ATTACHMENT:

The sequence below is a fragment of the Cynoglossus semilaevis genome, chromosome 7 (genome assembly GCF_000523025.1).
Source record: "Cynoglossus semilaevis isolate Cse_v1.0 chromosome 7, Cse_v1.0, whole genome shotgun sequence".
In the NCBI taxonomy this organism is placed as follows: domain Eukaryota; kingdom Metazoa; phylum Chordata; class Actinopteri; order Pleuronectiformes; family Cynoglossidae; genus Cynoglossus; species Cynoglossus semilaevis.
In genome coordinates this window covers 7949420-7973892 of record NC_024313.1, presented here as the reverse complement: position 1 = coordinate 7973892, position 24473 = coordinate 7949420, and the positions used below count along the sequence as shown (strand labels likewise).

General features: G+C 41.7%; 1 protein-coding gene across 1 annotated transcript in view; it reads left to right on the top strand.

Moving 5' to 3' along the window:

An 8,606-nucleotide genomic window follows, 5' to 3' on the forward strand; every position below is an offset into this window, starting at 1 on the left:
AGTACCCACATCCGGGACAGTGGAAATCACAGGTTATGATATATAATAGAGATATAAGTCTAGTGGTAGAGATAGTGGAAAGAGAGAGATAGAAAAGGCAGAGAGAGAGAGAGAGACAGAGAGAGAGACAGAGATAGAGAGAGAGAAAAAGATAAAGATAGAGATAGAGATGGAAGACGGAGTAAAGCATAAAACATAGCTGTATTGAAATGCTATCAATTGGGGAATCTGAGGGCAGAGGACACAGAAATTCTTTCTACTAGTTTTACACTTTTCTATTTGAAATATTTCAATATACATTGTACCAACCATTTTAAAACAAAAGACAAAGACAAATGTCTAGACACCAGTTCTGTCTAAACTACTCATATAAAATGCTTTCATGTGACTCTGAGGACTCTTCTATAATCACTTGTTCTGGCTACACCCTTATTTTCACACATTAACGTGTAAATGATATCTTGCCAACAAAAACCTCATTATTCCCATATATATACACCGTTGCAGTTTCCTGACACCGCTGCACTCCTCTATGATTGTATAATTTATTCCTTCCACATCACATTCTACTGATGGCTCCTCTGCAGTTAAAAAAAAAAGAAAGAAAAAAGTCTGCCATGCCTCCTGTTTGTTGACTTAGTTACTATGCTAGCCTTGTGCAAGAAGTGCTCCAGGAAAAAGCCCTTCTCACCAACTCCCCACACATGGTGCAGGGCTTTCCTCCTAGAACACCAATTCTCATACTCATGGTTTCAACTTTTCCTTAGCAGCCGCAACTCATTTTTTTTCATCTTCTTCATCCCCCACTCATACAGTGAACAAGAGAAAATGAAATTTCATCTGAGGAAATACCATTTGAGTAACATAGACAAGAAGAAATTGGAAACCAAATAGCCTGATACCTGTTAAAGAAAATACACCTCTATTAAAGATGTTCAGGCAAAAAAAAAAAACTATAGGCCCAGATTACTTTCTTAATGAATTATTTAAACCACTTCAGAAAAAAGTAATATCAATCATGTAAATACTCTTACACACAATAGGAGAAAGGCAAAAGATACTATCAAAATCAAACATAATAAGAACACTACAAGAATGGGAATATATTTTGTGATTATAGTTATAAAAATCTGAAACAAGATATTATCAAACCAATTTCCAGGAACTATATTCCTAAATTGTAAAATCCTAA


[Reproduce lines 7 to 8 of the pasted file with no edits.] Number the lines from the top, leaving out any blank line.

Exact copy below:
An 8,606-nucleotide genomic window follows, 5' to 3' on the forward strand; every position below is an offset into this window, starting at 1 on the left:
AGTACCCACATCCGGGACAGTGGAAATCACAGGTTATGATATATAATAGAGATATAAGTCTAGTGGTAGAGATAGTGGAAAGAGAGAGATAGAAAAGGCAGAGAGAGAGAGAGAGACAGAGAGAGAGACAGAGATAGAGAGAGAGAAAAAGATAAAGATAGAGATAGAGATGGAAGACGGAGTAAAGCATAAAACATAGCTGTATTGAAATGCTATCAATTGGGGAATCTGAGGGCAGAGGACACAGAAATTCTTTCTACTAGTTTTACACTTTTCTATTTGAAATATTTCAATATACATTGTACCAACCATTTTAAAACAAAAGACAAAGACAAATGTCTAGACACCAGTTCTGTCTAAACTACTCATATAAAATGCTTTCATGTGACTCTGAGGACTCTTCTATAATCACTTGTTCTGGCTACACCCTTATTTTCACACATTAACGTGTAAATGATATCTTGCCAACAAAAACCTCATTATTCCCATATATATACACCGTTGCAGTTTCCTGACACCGCTGCACTCCTCTATGATTGTATAATTTATTCCTTCCACATCACATTCTACTGATGGCTCCTCTGCAGTTAAAAAAAAAAGAAAGAAAAAAGTCTGCCATGCCTCCTGTTTGTTGACTTAGTTACTATGCTAGCCTTGTGCAAGAAGTGCTCCAGGAAAAAGCCCTTCTCACCAACTCCCCACACATGGTGCAGGGCTTTCCTCCTAGAACACCAATTCTCATACTCATGGTTTCAACTTTTCCTTAGCAGCCGCAACTCATTTTTTTTCATCTTCTTCATCCCCCACTCATACAGTGAACAAGAGAAAATGAAATTTCATCTGAGGAAATACCATTTGAGTAACATAGACAAGAAGAAATTGGAAACCAAATAGCCTGATACCTGTTAAAGAAAATACACCTCTATTAAAGATGTTCAGGCAAAAAAAAAAAACTATAGGCCCAGATTACTTTCTTAATGAATTATTTAAACCACTTCAGAAAAAAGTAATATCAATCATGTAAATACTCTTACACACAATAGGAGAAAGGCAAAAGATACTATCAAAATCAAACATAATAAGAACACTACAAGAATGGGAATATATTTTGTGATTATAGTTATAAAAATCTGAAACAAGATATTATCAAACCAATTTCCAGGAACTATATTCCTAAATTGTAAAATCCTAA